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Old 01-21-20, 01:20 AM
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Yeah the type of road makes a pretty big difference as well. Asphalt vs Concrete.. Asphalt is soft and it makes you feel like you are on very low tire pressure. On concrete it's a 180 degree difference.
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Old 01-21-20, 01:46 AM
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I did a ride up a local mountain road not long ago. I had somehow picked up a thorn in my front tire on the 8 mile climb. The air pressure when I got to the top was about 60 psi.

On the way up, I did not realize it, didn't feel any signs of bouncing etc. But it sure was tough and when I got to the top, I thought I was going to puke!

Fuuuuuuuudge on those low tire pressures, didn't make me any faster on the climb!
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Old 01-21-20, 03:52 AM
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Here's another comparison to throw into the mix: Bicycle Rolling Resistance

Of course, he's only testing under one very specific set of circumstances but it's still quite compelling. Sadly I don't think my bike will take anything over 25mm.
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Old 01-21-20, 05:14 AM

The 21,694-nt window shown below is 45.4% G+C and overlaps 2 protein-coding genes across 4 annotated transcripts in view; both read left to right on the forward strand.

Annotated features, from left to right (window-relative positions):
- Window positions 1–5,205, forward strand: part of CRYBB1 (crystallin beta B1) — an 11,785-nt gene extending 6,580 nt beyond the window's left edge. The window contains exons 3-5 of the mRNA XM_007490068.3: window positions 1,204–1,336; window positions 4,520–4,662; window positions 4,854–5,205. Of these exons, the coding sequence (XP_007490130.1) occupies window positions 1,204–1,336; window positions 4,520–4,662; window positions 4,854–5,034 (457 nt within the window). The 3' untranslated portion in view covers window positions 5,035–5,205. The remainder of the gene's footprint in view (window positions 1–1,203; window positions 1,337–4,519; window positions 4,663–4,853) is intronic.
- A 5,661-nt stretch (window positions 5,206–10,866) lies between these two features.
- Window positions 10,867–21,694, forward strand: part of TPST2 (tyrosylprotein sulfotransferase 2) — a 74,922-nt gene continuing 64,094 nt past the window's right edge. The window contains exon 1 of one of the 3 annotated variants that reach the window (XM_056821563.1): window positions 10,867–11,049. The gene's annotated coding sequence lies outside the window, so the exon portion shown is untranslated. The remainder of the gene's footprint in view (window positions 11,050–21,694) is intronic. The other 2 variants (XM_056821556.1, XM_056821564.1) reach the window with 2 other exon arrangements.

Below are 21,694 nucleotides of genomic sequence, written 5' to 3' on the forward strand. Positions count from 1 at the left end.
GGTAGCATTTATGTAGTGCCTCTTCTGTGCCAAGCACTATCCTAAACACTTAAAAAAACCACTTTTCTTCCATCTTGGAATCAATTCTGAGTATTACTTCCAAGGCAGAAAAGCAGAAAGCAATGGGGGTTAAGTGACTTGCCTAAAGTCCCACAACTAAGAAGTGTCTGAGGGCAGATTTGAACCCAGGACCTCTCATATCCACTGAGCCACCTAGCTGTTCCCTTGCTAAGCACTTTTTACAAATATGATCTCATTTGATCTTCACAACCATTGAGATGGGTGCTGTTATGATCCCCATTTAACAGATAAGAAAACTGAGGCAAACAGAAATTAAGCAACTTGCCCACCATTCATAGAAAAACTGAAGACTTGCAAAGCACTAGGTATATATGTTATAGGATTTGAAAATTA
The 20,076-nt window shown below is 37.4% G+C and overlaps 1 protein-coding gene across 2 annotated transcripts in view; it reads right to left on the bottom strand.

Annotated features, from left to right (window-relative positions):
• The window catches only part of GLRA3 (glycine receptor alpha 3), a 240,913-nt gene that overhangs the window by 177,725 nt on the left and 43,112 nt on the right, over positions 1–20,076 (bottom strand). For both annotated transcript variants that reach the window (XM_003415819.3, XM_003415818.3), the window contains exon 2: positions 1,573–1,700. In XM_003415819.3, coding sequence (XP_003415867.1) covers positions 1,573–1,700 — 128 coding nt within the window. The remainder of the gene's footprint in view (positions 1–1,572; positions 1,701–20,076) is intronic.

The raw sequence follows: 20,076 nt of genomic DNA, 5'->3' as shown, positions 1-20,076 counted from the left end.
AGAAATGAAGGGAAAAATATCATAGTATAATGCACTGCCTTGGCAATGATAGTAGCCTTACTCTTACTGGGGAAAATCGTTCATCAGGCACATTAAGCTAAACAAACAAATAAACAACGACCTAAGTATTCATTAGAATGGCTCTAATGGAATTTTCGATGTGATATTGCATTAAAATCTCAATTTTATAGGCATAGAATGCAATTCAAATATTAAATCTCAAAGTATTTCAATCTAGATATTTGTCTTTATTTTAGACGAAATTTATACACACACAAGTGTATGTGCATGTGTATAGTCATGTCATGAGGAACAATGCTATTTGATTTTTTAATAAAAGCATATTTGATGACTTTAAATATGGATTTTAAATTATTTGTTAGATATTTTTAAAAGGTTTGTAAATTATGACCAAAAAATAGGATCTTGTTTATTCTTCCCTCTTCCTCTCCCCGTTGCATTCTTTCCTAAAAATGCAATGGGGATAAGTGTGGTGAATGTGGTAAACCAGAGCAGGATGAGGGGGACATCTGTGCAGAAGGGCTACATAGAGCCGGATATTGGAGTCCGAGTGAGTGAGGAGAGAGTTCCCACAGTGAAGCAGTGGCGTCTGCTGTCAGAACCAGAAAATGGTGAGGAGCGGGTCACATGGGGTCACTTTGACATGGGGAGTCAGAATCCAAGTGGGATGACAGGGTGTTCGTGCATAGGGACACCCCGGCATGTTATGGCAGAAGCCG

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For every kind of (real world) surface, tire and bike+rider weight there is a sweet spot for tire pressure. Going higher makes the tire bounce on every small irregularity and thus slow you down, going lower adds too much rolling resistance due the tire deflection. There is no single perfect pressure for all situations, but there is one for each.
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Old 01-21-20, 05:51 AM
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It is easy to overthink this. Generally, narrower tires are run at higher pressures, but the tire pressure choice is based upon combined rider and bike weight. There are some simple charts on the internet sites for some of the tire manufacturers that may help you get in the ballpark (Michelin used to have one when Imwas looking). Just be sure you are using enough pressure to prevent rim strikes and pinch flats---beyond that, the world is your oyster.
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Old 01-21-20, 07:09 AM